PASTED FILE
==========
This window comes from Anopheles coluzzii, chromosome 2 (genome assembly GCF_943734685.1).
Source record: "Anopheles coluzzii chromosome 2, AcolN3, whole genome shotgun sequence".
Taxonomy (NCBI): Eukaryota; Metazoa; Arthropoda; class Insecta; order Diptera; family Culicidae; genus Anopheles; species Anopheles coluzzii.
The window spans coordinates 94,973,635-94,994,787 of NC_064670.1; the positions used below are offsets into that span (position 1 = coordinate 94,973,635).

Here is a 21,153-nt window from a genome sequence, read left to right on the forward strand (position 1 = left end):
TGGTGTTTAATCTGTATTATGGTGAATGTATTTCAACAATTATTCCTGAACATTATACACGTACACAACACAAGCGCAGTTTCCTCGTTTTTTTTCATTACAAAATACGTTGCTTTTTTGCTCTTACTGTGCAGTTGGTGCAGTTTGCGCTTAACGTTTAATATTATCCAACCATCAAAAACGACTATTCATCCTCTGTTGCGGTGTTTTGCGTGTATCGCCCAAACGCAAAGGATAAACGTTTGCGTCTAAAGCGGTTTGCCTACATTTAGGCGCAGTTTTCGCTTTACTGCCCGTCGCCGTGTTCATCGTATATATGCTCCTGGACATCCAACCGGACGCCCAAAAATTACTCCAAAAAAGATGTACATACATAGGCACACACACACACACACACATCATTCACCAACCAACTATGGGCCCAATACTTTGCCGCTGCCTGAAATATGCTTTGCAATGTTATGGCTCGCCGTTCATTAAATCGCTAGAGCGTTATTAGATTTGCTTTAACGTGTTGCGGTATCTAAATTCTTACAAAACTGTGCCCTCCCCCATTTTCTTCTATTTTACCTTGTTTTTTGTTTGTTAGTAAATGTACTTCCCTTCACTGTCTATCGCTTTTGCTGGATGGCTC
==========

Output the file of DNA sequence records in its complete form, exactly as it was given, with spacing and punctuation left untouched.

This window comes from Anopheles coluzzii, chromosome 2 (genome assembly GCF_943734685.1).
Source record: "Anopheles coluzzii chromosome 2, AcolN3, whole genome shotgun sequence".
Taxonomy (NCBI): Eukaryota; Metazoa; Arthropoda; class Insecta; order Diptera; family Culicidae; genus Anopheles; species Anopheles coluzzii.
The window spans coordinates 94,973,635-94,994,787 of NC_064670.1; the positions used below are offsets into that span (position 1 = coordinate 94,973,635).

Here is a 21,153-nt window from a genome sequence, read left to right on the forward strand (position 1 = left end):
TGGTGTTTAATCTGTATTATGGTGAATGTATTTCAACAATTATTCCTGAACATTATACACGTACACAACACAAGCGCAGTTTCCTCGTTTTTTTTCATTACAAAATACGTTGCTTTTTTGCTCTTACTGTGCAGTTGGTGCAGTTTGCGCTTAACGTTTAATATTATCCAACCATCAAAAACGACTATTCATCCTCTGTTGCGGTGTTTTGCGTGTATCGCCCAAACGCAAAGGATAAACGTTTGCGTCTAAAGCGGTTTGCCTACATTTAGGCGCAGTTTTCGCTTTACTGCCCGTCGCCGTGTTCATCGTATATATGCTCCTGGACATCCAACCGGACGCCCAAAAATTACTCCAAAAAAGATGTACATACATAGGCACACACACACACACACACATCATTCACCAACCAACTATGGGCCCAATACTTTGCCGCTGCCTGAAATATGCTTTGCAATGTTATGGCTCGCCGTTCATTAAATCGCTAGAGCGTTATTAGATTTGCTTTAACGTGTTGCGGTATCTAAATTCTTACAAAACTGTGCCCTCCCCCATTTTCTTCTATTTTACCTTGTTTTTTGTTTGTTAGTAAATGTACTTCCCTTCACTGTCTATCGCTTTTGCTGGATGGCTC